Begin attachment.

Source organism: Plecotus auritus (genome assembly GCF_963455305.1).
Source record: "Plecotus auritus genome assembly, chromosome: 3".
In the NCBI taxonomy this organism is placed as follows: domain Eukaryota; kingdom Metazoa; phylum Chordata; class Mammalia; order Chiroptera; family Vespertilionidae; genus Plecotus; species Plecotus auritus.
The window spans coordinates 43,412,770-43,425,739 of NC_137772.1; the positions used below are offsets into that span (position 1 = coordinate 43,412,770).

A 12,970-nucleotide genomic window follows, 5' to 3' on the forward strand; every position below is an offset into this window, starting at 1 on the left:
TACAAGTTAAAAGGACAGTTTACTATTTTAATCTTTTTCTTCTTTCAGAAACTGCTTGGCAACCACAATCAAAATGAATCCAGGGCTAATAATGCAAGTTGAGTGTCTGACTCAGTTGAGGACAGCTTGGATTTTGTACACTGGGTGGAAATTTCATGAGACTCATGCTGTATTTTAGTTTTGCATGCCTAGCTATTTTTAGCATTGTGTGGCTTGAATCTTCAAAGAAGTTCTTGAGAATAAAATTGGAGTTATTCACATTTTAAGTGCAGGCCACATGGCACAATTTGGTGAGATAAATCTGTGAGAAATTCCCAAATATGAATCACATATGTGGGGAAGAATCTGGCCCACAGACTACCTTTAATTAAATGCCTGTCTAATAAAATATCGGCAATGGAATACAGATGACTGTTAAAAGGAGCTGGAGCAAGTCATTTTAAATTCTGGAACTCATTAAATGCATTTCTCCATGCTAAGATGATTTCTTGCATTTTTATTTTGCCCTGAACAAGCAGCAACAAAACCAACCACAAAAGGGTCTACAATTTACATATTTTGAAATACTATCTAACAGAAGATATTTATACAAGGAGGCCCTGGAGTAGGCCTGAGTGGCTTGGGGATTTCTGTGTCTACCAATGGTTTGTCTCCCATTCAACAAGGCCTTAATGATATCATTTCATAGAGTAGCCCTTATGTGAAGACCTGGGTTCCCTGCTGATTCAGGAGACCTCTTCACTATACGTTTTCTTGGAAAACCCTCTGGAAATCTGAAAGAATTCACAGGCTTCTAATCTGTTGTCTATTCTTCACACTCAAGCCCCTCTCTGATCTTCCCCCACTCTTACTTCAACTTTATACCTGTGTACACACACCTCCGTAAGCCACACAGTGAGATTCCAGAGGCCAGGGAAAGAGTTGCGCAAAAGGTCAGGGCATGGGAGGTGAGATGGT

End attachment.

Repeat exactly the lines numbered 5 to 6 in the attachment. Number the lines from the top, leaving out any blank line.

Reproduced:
A 12,970-nucleotide genomic window follows, 5' to 3' on the forward strand; every position below is an offset into this window, starting at 1 on the left:
TACAAGTTAAAAGGACAGTTTACTATTTTAATCTTTTTCTTCTTTCAGAAACTGCTTGGCAACCACAATCAAAATGAATCCAGGGCTAATAATGCAAGTTGAGTGTCTGACTCAGTTGAGGACAGCTTGGATTTTGTACACTGGGTGGAAATTTCATGAGACTCATGCTGTATTTTAGTTTTGCATGCCTAGCTATTTTTAGCATTGTGTGGCTTGAATCTTCAAAGAAGTTCTTGAGAATAAAATTGGAGTTATTCACATTTTAAGTGCAGGCCACATGGCACAATTTGGTGAGATAAATCTGTGAGAAATTCCCAAATATGAATCACATATGTGGGGAAGAATCTGGCCCACAGACTACCTTTAATTAAATGCCTGTCTAATAAAATATCGGCAATGGAATACAGATGACTGTTAAAAGGAGCTGGAGCAAGTCATTTTAAATTCTGGAACTCATTAAATGCATTTCTCCATGCTAAGATGATTTCTTGCATTTTTATTTTGCCCTGAACAAGCAGCAACAAAACCAACCACAAAAGGGTCTACAATTTACATATTTTGAAATACTATCTAACAGAAGATATTTATACAAGGAGGCCCTGGAGTAGGCCTGAGTGGCTTGGGGATTTCTGTGTCTACCAATGGTTTGTCTCCCATTCAACAAGGCCTTAATGATATCATTTCATAGAGTAGCCCTTATGTGAAGACCTGGGTTCCCTGCTGATTCAGGAGACCTCTTCACTATACGTTTTCTTGGAAAACCCTCTGGAAATCTGAAAGAATTCACAGGCTTCTAATCTGTTGTCTATTCTTCACACTCAAGCCCCTCTCTGATCTTCCCCCACTCTTACTTCAACTTTATACCTGTGTACACACACCTCCGTAAGCCACACAGTGAGATTCCAGAGGCCAGGGAAAGAGTTGCGCAAAAGGTCAGGGCATGGGAGGTGAGATGGT